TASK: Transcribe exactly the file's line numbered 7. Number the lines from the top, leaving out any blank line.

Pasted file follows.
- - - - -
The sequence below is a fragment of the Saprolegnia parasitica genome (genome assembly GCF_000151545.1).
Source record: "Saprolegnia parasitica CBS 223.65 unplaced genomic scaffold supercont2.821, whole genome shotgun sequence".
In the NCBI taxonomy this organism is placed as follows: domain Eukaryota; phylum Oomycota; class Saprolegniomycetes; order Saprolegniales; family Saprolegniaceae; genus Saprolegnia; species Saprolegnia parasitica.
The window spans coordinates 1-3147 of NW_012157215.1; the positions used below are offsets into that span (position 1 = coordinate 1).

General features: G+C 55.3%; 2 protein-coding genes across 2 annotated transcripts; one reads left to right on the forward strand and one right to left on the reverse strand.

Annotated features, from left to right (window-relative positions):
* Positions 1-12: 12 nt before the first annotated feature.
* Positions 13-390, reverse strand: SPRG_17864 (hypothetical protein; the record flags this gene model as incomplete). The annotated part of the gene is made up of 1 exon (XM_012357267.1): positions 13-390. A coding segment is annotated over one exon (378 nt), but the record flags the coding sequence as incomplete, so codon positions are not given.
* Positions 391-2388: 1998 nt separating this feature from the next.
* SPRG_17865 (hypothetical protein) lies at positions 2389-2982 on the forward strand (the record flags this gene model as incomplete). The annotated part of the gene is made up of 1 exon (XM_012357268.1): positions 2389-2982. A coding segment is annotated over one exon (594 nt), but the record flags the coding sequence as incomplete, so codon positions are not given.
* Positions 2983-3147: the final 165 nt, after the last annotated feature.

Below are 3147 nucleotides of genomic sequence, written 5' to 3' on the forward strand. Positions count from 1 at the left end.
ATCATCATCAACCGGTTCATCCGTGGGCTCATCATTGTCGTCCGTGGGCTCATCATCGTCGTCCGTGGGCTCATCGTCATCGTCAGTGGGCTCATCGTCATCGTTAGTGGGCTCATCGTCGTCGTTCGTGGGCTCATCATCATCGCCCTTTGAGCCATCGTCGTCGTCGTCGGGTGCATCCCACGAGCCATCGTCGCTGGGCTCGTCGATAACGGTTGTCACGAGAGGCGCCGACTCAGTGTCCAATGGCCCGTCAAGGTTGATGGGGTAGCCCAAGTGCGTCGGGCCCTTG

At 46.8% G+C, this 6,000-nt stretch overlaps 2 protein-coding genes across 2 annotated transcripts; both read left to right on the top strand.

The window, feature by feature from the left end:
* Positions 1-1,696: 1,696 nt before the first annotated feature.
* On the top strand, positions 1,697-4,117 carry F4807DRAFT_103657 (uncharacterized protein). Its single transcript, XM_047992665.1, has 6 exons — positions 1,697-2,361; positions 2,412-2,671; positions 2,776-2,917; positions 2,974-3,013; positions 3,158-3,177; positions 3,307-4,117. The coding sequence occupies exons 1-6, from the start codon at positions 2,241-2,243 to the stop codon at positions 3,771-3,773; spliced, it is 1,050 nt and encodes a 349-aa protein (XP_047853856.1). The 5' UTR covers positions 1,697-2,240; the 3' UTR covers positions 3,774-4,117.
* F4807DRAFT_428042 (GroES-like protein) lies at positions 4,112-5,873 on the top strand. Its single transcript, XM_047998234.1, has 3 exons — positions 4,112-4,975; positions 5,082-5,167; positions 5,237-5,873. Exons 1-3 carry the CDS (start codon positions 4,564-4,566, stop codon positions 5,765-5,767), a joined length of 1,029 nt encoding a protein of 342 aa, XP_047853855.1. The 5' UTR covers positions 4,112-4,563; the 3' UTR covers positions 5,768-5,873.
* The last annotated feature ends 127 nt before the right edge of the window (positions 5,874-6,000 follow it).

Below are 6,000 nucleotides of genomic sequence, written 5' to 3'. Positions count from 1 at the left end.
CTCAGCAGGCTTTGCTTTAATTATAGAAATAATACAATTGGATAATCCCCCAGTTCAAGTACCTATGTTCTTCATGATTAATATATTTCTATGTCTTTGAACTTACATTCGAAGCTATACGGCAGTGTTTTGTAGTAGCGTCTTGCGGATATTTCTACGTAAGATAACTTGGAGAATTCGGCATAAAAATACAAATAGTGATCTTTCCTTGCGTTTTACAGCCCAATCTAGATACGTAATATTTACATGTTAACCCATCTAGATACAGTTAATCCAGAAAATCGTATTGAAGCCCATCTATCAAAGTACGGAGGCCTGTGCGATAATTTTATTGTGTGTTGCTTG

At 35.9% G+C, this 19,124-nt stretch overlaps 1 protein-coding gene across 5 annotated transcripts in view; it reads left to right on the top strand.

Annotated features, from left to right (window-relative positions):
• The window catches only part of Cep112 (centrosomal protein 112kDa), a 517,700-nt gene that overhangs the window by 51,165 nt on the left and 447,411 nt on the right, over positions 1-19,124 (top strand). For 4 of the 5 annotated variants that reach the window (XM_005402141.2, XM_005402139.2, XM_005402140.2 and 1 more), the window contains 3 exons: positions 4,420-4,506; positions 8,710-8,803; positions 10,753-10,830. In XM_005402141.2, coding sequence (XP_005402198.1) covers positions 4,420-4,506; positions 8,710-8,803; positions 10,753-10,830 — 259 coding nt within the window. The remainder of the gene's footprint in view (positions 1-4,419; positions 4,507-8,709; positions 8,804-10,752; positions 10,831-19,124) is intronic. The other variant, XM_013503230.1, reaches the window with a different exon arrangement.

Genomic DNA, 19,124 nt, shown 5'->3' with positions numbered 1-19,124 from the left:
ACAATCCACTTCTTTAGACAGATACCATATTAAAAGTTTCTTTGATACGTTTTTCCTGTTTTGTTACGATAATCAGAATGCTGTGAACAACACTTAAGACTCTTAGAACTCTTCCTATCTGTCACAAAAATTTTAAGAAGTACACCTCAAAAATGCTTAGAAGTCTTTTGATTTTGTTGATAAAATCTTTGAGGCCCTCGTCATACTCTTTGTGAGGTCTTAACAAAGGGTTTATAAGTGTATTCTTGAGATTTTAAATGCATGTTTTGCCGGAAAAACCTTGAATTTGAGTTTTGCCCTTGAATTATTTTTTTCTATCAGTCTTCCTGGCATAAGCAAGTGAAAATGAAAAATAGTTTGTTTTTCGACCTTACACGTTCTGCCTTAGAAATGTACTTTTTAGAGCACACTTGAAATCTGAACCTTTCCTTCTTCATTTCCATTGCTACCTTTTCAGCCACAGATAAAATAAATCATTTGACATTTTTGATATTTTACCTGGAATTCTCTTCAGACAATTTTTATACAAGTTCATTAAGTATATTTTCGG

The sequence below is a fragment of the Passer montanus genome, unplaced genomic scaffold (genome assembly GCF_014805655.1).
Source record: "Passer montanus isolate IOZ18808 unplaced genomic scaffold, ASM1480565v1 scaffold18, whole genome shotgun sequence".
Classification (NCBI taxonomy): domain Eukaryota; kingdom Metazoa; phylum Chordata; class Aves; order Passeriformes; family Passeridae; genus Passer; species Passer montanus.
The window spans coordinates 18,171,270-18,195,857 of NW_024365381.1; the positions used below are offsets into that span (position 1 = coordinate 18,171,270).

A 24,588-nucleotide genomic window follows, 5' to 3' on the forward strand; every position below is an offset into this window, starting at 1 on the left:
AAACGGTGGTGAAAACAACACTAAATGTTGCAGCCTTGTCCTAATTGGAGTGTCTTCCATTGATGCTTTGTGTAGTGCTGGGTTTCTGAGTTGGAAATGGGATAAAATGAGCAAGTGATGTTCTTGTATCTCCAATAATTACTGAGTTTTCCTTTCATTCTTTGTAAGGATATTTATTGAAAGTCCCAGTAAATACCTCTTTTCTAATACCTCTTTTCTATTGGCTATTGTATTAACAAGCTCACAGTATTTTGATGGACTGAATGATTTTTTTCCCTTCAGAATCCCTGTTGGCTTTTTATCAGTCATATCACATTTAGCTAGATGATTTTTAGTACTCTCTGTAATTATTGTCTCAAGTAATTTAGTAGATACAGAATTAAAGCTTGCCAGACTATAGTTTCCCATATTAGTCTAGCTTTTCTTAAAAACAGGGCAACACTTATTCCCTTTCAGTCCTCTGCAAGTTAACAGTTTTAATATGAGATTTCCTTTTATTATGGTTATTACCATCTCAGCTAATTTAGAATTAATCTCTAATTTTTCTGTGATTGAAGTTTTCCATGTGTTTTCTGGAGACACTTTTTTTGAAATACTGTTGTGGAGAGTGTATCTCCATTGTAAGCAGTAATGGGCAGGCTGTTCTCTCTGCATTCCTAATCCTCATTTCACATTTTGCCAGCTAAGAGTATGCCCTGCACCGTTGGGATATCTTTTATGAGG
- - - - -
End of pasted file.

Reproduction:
* Positions 1-12: 12 nt before the first annotated feature.